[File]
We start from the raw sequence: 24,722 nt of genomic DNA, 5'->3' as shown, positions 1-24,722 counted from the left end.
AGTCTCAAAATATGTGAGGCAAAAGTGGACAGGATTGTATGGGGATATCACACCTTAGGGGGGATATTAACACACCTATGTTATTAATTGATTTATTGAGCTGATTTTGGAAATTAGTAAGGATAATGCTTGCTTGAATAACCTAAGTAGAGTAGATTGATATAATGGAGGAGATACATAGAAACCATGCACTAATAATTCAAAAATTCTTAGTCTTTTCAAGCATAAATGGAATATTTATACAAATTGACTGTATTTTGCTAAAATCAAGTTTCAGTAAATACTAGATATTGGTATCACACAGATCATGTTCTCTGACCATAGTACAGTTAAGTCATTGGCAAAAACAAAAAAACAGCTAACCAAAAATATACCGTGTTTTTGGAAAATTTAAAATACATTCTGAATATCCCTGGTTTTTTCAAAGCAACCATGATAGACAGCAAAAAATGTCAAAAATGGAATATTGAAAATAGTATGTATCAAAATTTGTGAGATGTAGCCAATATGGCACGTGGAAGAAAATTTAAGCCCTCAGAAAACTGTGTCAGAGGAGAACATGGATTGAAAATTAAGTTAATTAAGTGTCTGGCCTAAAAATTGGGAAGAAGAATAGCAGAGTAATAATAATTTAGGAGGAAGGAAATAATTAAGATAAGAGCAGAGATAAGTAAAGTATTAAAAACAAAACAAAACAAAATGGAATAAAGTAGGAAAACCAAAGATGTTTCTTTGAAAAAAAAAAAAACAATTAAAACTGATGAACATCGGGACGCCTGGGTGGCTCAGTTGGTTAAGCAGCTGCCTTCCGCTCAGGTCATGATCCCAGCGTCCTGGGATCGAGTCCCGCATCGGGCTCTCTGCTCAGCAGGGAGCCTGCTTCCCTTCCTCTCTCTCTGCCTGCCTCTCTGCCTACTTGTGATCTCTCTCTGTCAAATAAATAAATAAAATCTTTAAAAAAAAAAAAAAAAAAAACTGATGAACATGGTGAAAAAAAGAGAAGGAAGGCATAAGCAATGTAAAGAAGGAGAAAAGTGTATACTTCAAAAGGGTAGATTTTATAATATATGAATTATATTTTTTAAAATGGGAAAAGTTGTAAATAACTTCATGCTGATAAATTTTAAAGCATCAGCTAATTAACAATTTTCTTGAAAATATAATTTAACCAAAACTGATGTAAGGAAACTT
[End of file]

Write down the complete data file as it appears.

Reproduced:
We start from the raw sequence: 24,722 nt of genomic DNA, 5'->3' as shown, positions 1-24,722 counted from the left end.
AGTCTCAAAATATGTGAGGCAAAAGTGGACAGGATTGTATGGGGATATCACACCTTAGGGGGGATATTAACACACCTATGTTATTAATTGATTTATTGAGCTGATTTTGGAAATTAGTAAGGATAATGCTTGCTTGAATAACCTAAGTAGAGTAGATTGATATAATGGAGGAGATACATAGAAACCATGCACTAATAATTCAAAAATTCTTAGTCTTTTCAAGCATAAATGGAATATTTATACAAATTGACTGTATTTTGCTAAAATCAAGTTTCAGTAAATACTAGATATTGGTATCACACAGATCATGTTCTCTGACCATAGTACAGTTAAGTCATTGGCAAAAACAAAAAAACAGCTAACCAAAAATATACCGTGTTTTTGGAAAATTTAAAATACATTCTGAATATCCCTGGTTTTTTCAAAGCAACCATGATAGACAGCAAAAAATGTCAAAAATGGAATATTGAAAATAGTATGTATCAAAATTTGTGAGATGTAGCCAATATGGCACGTGGAAGAAAATTTAAGCCCTCAGAAAACTGTGTCAGAGGAGAACATGGATTGAAAATTAAGTTAATTAAGTGTCTGGCCTAAAAATTGGGAAGAAGAATAGCAGAGTAATAATAATTTAGGAGGAAGGAAATAATTAAGATAAGAGCAGAGATAAGTAAAGTATTAAAAACAAAACAAAACAAAATGGAATAAAGTAGGAAAACCAAAGATGTTTCTTTGAAAAAAAAAAAAACAATTAAAACTGATGAACATCGGGACGCCTGGGTGGCTCAGTTGGTTAAGCAGCTGCCTTCCGCTCAGGTCATGATCCCAGCGTCCTGGGATCGAGTCCCGCATCGGGCTCTCTGCTCAGCAGGGAGCCTGCTTCCCTTCCTCTCTCTCTGCCTGCCTCTCTGCCTACTTGTGATCTCTCTCTGTCAAATAAATAAATAAAATCTTTAAAAAAAAAAAAAAAAAAAACTGATGAACATGGTGAAAAAAAGAGAAGGAAGGCATAAGCAATGTAAAGAAGGAGAAAAGTGTATACTTCAAAAGGGTAGATTTTATAATATATGAATTATATTTTTTAAAATGGGAAAAGTTGTAAATAACTTCATGCTGATAAATTTTAAAGCATCAGCTAATTAACAATTTTCTTGAAAATATAATTTAACCAAAACTGATGTAAGGAAACTT